I've been a photographer for 15+ years. Starting at the young age of 11 when I had my first camera that consisted of disposable cameras i'd bring everywhere with me, to the iZone camera from Polaroid. I got my first DSLR when I was 15 years old and took every class imaginable at my high school. Dark room photography, advanced photography, AP photography, you name it. 

Then came Photoshop CS2. I started incorporating my drawings into my photographs, it wasn't until I turned 21 that I realized that this is a career called Graphic Design. 

I never knew that graphic design was a career path and after high school I was lost for a couple years. I didn't start college until I really knew for sure what I wanted to do considering I was paying for it out of my own pocket. So I waited around working at restaurants as a waitress and photographing senior portraits and weddings. Once I figured out graphic design was meant to be I started my design classes at Portland State University in 2011 and never looked back. 

Incorporating my designs into my photography? A HUGE plus. I loved to use multiple different mediums in my work and always based my design projects off of photography. 

Over the years in college, and upon graduation I gained so many skills I never thought would advance my photographs. I learned color theory, principles of design, design research, and tons of other things that are so beneficial to my photographic career that I wondered why I had never learned these things before in all of the photography classes I had taken or tutorials I had completed online. 

My last final class in my design program (which is one of the top 5 in the nation!) was my senior thesis class. I studied and researched photography for months and months and came to the realization that graphic design is absolutely ESSENTIAL for photographers. I mean, they all land in the same art field, so there are definitely a ton of overlapping things that we learn. A lot of the times as a graphic designer, you need to be able to be a photographer as well, or at least have a basic understanding of it.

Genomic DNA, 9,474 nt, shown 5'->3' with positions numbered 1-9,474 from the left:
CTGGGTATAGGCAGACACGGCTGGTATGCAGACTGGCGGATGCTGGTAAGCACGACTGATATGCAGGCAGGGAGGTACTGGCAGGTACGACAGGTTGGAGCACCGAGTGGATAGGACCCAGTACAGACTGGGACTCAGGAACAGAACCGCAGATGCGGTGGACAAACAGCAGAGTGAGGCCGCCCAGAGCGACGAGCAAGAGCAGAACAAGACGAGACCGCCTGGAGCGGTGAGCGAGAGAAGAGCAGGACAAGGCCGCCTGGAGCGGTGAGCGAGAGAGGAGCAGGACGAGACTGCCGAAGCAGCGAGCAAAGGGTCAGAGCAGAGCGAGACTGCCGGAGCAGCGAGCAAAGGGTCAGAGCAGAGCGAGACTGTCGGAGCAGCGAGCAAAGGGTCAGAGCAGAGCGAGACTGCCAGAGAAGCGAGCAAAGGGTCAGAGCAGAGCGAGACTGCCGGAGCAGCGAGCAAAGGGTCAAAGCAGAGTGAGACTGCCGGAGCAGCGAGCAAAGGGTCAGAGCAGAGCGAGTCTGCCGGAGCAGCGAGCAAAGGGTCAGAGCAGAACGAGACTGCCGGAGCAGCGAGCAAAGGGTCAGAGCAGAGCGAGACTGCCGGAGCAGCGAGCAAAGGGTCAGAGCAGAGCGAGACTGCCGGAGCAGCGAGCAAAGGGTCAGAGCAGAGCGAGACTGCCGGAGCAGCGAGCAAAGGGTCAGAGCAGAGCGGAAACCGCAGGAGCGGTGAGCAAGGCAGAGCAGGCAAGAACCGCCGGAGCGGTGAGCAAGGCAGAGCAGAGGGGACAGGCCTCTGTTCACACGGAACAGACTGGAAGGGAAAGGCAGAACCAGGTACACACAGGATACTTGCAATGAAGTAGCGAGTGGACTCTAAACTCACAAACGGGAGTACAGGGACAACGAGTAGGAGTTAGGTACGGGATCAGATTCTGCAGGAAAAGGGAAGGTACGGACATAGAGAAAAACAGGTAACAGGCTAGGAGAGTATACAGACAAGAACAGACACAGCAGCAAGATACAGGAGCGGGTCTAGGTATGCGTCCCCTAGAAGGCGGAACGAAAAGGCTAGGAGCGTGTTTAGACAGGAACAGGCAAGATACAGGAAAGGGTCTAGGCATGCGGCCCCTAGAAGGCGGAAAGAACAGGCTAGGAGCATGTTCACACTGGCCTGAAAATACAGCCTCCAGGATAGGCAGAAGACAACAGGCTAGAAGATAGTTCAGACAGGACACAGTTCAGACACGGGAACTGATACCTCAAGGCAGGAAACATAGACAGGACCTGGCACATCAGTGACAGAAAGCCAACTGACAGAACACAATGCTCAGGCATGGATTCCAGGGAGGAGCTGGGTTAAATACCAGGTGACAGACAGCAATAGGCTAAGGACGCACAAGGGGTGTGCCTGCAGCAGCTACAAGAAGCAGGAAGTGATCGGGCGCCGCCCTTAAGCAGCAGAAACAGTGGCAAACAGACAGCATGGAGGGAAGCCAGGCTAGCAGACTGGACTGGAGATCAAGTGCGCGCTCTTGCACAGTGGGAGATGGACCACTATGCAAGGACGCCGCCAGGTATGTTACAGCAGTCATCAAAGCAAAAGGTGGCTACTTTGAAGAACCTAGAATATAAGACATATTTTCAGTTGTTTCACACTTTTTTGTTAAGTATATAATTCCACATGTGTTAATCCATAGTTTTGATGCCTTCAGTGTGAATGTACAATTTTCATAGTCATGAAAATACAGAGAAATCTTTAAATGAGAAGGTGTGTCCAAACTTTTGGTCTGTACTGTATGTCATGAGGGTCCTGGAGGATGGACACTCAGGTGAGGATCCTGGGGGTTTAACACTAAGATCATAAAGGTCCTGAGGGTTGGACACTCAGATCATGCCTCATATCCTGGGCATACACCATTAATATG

Graphic design is essential to improving your photography because:


If you don't already know the principles of design, they are simple rules for creating visually appealing images that evoke emotions or communicate with the viewer. I've learned that we can use these exact elements in photography to communicate our ideas. These simple design elements can be used to make our images more dynamic or speak 100000 words to the viewer.

An example of one I love to use in my work is TEXTURE.

In photography, before I even take a photograph, I observe with my eyes first. For something like texture I look for specific things that capture my attention. Texture can have a huge impact through variation and relief - contrasting between rough, course areas with orderly patterned or smooth areas of relief. Noticing something like this can give your images a HUGE impact on how they effect the way the viewer is looking at them and essentially create visual interest. 

Here's an example of how I used texture in a photograph:

On the left of the waterfall, notice how the coarse texture of the moss and leaves is given relief by the smooth flowing waterfall? This type of difference creates a more visually appealing image. Same with on the right, the rough tree is contrasted by the texture of the smooth soft hand touching it. By using texture a design element, we can focus on creating better photographs. 

Using each element or principle of design it gives us the opportunity to notice things by observation and create much more dynamic images.

I go over ALL of these design elements and principles and give you prompts on how to use them in your photographs in my new e-book The Good Eye Guide. Launching November 15th 2016!

If you are interested in learning more sign up for our 5 DAY BETTER BRAND PHOTOGRAPHY CHALLENGE to keep more insider tips and tricks on creating beautiful branded photography for your business.